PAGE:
This week over on Center Field | Art in the Middle with Bad at Sports I had a chance to interview Nicholas Lowe, curator of Roger Brown: California U.S.A at the Hyde Park Art Center. Check out the teaser below and read the entire article over on art21.
After passing away in 1997, painter, sculptor, and notorious collector, Roger Brown bequeathed his homes and collections to his alma mater, the School of the Art Institute of Chicago (SAIC). His Chicago home located at 1926 N. Halsted became what is now the Roger Brown Study Collection (RBSC). Known as an “artist’s museum,” the study collection houses Brown’s work and collection intact. His New Buffalo home, which was designed by his partner, architect George Veronda, has become an artists’ retreat for SAIC staff and faculty.
Unlike his other residences, Brown’s home in La Conchita, California, was sold in 1998 and the contents were archived and moved to the RBSC. With the help of the study collection’s curator Lisa Stone, assistant curator James Connolly, and SAIC alum Dana Boutin, Chicago-based artist and curator Nicholas Lowe has organized an exhibition based on the work that Brown made and the objects he collected while living in California. Roger Brown: California U.S.A, currently on view at the Hyde Park Art Center, explores Brown’s Virtual Still Lifepaintings and the intricate relations that formed while working in his home in California.
Meg Onli: How did this exhibition evolve and how did you decide to show Brown’s collection outside of his homes?
Nicholas Lowe: This exhibition grew from a discussion about what would be the best way to show [Brown's] Virtual Still Life object series. There are 27 of these [paintings] and they were all made [from] 1995 to 1996, while Brown was living in La Conchita, CA, in the house that he commissioned Chicago architect Stanley Tigerman to build. Brown died in November 1997, and the house was subsequently sold in 1998. The contents, including all Brown’s personal possessions, from inside and outside the house were documented, cataloged, and packed. These items were placed in deep storage at the museum, and in 2008, with the help of Lisa Stone and her staff we began to unpack and assess the material.
Read the rest of article on art21.
Artists are masters of constructing moments of subversion, spectacle and illusion. On Saturday, October 30, the Hyde Park Art Center is asking artists to create those moments. From 3pm until 10pm, they will have games, art-making workshops, and performances taking place in and around the Art Center – all with the prankster in mind.
Sound interesting? They are looking for artists who would like to be a part of the mischievousness by concocting artist-run workshops, performances, temporary installations, public programs for kids and/or adults, or any other creative ideas you can scheme up. They are open to input. If you’re interested, please send a proposal including:
- Your name and contact information
- Name and description of your event/workshop/prank/performance
- Any supplies you may need
Deadline for submissions is July 14. Please send your proposals to Crystal Pernell at email@example.com.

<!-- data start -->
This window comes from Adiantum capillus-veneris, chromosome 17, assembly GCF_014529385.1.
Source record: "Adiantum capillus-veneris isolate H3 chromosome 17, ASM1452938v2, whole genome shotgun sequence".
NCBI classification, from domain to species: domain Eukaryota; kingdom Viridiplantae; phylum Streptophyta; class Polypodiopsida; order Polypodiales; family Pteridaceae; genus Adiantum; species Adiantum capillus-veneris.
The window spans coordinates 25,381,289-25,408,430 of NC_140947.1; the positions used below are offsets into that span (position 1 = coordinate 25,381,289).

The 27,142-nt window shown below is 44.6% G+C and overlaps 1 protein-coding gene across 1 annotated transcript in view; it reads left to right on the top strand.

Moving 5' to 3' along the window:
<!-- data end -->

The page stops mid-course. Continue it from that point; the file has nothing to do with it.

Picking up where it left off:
Sorry for the missed week, I was rocking out in the lovely and exhausting Yosemite, climbing waterfalls, almost falling to my death (I shit you not, and it was completely my fault), looking at Pileated Woodpeckers (the Woody Woodpecker ones), drinking lots of Tecate and burning lots and lots of firewood. But now I’m back. It’s getting into that summer session, where things get lean. But as always quantity does not indicate quality, and following that, I give you my weekend picks. Mmmm, tasty!
Hyde Park Art Center is located at 5020 S Cornell Ave. Crit Friday, from 6-8pm.
Your last opportunity to see this month long event created by artist Kimmy Noonen.
Art on Armitage is located at 4125 W. Armitage Ave. Closing reception Friday, from 6-9pm.
How long has it been since you visited Lloyd Dobler Gallery? It’s been a while for me, so I’m heading back to one of the first galleries I visited in Chicago, and still one of my favorites.Solo show of Sebastian Vallejo.
Lloyd Dobler Gallery is located at 1545 W Division St, 2nd Fl. Reception Friday, from 6-10pm.
Monument 2 Gallery is located at 2007 N. Point St. Reception Saturday, from 6-10pm.
I’d make a joke about the title if it weren’t already such a depressing fucking joke. Bound to be some good work though. Work by Deborah Stratman, Jim Zimpel, Jesse Avina, Daniel Baird, Jake Myers and the Pentagon Education Collective.
Pentagon is located at 961 W 19th St., 1F. Reception Saturday, from 7-11pm.
Thanks to everyone for coming out to the “Social Media Strategies in Chicago’s Art Community” panel hosted by Art Critic Alicia Eler and Chicago Gallery News’ Ginny Berg at Art Chicago today. I loved talking with Karla Loring, Museum of Contemporary Art; Crystal Pernell, Hyde Park Art Center; and Carrie Heinonen, Art Institute of Chicago about all things tech & strategy and hope that it was useful or atleast entertaining for those of you in attendance. Every group on that dais has my upmost respect for the work they do in the Arts day in and out and it is an honor to have Bad at Sports counted among them.